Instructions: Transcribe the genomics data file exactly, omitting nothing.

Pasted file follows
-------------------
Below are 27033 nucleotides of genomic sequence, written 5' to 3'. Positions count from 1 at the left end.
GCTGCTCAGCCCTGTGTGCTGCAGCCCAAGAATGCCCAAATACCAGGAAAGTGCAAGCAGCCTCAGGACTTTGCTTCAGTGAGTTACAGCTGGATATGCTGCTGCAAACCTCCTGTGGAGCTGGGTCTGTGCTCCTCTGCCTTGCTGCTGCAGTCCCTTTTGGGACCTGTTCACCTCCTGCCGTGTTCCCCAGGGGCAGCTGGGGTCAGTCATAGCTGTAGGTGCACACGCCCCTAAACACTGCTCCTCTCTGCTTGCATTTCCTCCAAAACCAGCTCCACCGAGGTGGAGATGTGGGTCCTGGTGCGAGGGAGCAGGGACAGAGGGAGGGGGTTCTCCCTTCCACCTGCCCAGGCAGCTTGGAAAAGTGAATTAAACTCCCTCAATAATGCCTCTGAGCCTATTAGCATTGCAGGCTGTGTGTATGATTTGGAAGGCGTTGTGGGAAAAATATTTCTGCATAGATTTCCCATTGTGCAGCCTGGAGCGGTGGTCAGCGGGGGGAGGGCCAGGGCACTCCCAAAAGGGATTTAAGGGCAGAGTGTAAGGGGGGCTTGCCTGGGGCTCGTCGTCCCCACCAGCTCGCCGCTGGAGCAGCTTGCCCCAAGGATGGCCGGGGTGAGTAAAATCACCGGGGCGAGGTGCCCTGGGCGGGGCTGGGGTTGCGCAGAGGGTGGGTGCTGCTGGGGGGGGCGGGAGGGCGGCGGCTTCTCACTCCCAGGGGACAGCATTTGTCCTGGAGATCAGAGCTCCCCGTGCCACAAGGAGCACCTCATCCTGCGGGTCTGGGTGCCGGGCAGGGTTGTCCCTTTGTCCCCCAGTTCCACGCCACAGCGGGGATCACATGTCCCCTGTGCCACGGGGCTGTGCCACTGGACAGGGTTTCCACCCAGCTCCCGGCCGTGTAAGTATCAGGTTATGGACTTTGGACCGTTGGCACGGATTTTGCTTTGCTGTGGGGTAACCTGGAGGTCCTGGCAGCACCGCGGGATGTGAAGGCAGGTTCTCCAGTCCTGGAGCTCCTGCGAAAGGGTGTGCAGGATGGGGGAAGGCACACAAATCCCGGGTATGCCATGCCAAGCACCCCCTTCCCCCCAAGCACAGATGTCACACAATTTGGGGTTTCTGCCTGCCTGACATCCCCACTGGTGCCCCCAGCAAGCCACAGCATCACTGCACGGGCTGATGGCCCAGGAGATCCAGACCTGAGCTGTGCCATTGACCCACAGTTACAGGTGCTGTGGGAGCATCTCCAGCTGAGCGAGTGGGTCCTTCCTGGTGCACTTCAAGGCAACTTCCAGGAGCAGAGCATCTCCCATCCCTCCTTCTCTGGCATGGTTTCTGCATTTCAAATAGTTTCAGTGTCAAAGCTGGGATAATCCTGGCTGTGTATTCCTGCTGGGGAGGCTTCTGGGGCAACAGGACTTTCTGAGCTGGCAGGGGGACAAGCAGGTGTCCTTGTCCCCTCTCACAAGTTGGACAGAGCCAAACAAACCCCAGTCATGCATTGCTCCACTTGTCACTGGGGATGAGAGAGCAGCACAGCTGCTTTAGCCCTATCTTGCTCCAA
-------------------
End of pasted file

Below are 27033 nucleotides of genomic sequence, written 5' to 3'. Positions count from 1 at the left end.
GCTGCTCAGCCCTGTGTGCTGCAGCCCAAGAATGCCCAAATACCAGGAAAGTGCAAGCAGCCTCAGGACTTTGCTTCAGTGAGTTACAGCTGGATATGCTGCTGCAAACCTCCTGTGGAGCTGGGTCTGTGCTCCTCTGCCTTGCTGCTGCAGTCCCTTTTGGGACCTGTTCACCTCCTGCCGTGTTCCCCAGGGGCAGCTGGGGTCAGTCATAGCTGTAGGTGCACACGCCCCTAAACACTGCTCCTCTCTGCTTGCATTTCCTCCAAAACCAGCTCCACCGAGGTGGAGATGTGGGTCCTGGTGCGAGGGAGCAGGGACAGAGGGAGGGGGTTCTCCCTTCCACCTGCCCAGGCAGCTTGGAAAAGTGAATTAAACTCCCTCAATAATGCCTCTGAGCCTATTAGCATTGCAGGCTGTGTGTATGATTTGGAAGGCGTTGTGGGAAAAATATTTCTGCATAGATTTCCCATTGTGCAGCCTGGAGCGGTGGTCAGCGGGGGGAGGGCCAGGGCACTCCCAAAAGGGATTTAAGGGCAGAGTGTAAGGGGGGCTTGCCTGGGGCTCGTCGTCCCCACCAGCTCGCCGCTGGAGCAGCTTGCCCCAAGGATGGCCGGGGTGAGTAAAATCACCGGGGCGAGGTGCCCTGGGCGGGGCTGGGGTTGCGCAGAGGGTGGGTGCTGCTGGGGGGGGCGGGAGGGCGGCGGCTTCTCACTCCCAGGGGACAGCATTTGTCCTGGAGATCAGAGCTCCCCGTGCCACAAGGAGCACCTCATCCTGCGGGTCTGGGTGCCGGGCAGGGTTGTCCCTTTGTCCCCCAGTTCCACGCCACAGCGGGGATCACATGTCCCCTGTGCCACGGGGCTGTGCCACTGGACAGGGTTTCCACCCAGCTCCCGGCCGTGTAAGTATCAGGTTATGGACTTTGGACCGTTGGCACGGATTTTGCTTTGCTGTGGGGTAACCTGGAGGTCCTGGCAGCACCGCGGGATGTGAAGGCAGGTTCTCCAGTCCTGGAGCTCCTGCGAAAGGGTGTGCAGGATGGGGGAAGGCACACAAATCCCGGGTATGCCATGCCAAGCACCCCCTTCCCCCCAAGCACAGATGTCACACAATTTGGGGTTTCTGCCTGCCTGACATCCCCACTGGTGCCCCCAGCAAGCCACAGCATCACTGCACGGGCTGATGGCCCAGGAGATCCAGACCTGAGCTGTGCCATTGACCCACAGTTACAGGTGCTGTGGGAGCATCTCCAGCTGAGCGAGTGGGTCCTTCCTGGTGCACTTCAAGGCAACTTCCAGGAGCAGAGCATCTCCCATCCCTCCTTCTCTGGCATGGTTTCTGCATTTCAAATAGTTTCAGTGTCAAAGCTGGGATAATCCTGGCTGTGTATTCCTGCTGGGGAGGCTTCTGGGGCAACAGGACTTTCTGAGCTGGCAGGGGGACAAGCAGGTGTCCTTGTCCCCTCTCACAAGTTGGACAGAGCCAAACAAACCCCAGTCATGCATTGCTCCACTTGTCACTGGGGATGAGAGAGCAGCACAGCTGCTTTAGCCCTATCTTGCTCCAA